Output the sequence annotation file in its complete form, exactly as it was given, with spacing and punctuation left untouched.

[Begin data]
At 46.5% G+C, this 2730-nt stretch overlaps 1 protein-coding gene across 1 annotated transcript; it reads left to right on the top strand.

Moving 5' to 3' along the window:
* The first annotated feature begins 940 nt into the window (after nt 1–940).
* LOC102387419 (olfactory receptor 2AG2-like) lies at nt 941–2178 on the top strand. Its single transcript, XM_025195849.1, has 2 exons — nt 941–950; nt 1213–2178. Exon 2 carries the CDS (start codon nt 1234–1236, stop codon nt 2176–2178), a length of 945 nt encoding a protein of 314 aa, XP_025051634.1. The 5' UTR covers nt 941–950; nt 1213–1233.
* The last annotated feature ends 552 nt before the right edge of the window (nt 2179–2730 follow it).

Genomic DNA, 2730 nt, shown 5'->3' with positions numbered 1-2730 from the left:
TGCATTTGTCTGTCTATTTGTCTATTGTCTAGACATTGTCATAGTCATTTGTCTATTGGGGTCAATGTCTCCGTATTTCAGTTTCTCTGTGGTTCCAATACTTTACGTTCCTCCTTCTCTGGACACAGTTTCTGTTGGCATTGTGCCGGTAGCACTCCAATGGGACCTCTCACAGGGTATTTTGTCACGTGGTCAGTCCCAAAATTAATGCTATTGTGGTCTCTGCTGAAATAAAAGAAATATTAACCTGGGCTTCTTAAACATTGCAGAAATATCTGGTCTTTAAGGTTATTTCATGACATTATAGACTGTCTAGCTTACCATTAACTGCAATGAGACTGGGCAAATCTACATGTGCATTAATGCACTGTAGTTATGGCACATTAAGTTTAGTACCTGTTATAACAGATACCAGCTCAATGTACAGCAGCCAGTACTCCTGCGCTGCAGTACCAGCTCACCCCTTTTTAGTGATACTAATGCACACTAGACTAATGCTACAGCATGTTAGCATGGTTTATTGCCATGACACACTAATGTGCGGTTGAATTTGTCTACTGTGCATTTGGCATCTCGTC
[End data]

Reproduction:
At 46.5% G+C, this 2730-nt stretch overlaps 1 protein-coding gene across 1 annotated transcript; it reads left to right on the top strand.

Moving 5' to 3' along the window:
* The first annotated feature begins 940 nt into the window (after nt 1–940).
* LOC102387419 (olfactory receptor 2AG2-like) lies at nt 941–2178 on the top strand. Its single transcript, XM_025195849.1, has 2 exons — nt 941–950; nt 1213–2178. Exon 2 carries the CDS (start codon nt 1234–1236, stop codon nt 2176–2178), a length of 945 nt encoding a protein of 314 aa, XP_025051634.1. The 5' UTR covers nt 941–950; nt 1213–1233.
* The last annotated feature ends 552 nt before the right edge of the window (nt 2179–2730 follow it).

Genomic DNA, 2730 nt, shown 5'->3' with positions numbered 1-2730 from the left:
TGCATTTGTCTGTCTATTTGTCTATTGTCTAGACATTGTCATAGTCATTTGTCTATTGGGGTCAATGTCTCCGTATTTCAGTTTCTCTGTGGTTCCAATACTTTACGTTCCTCCTTCTCTGGACACAGTTTCTGTTGGCATTGTGCCGGTAGCACTCCAATGGGACCTCTCACAGGGTATTTTGTCACGTGGTCAGTCCCAAAATTAATGCTATTGTGGTCTCTGCTGAAATAAAAGAAATATTAACCTGGGCTTCTTAAACATTGCAGAAATATCTGGTCTTTAAGGTTATTTCATGACATTATAGACTGTCTAGCTTACCATTAACTGCAATGAGACTGGGCAAATCTACATGTGCATTAATGCACTGTAGTTATGGCACATTAAGTTTAGTACCTGTTATAACAGATACCAGCTCAATGTACAGCAGCCAGTACTCCTGCGCTGCAGTACCAGCTCACCCCTTTTTAGTGATACTAATGCACACTAGACTAATGCTACAGCATGTTAGCATGGTTTATTGCCATGACACACTAATGTGCGGTTGAATTTGTCTACTGTGCATTTGGCATCTCGTC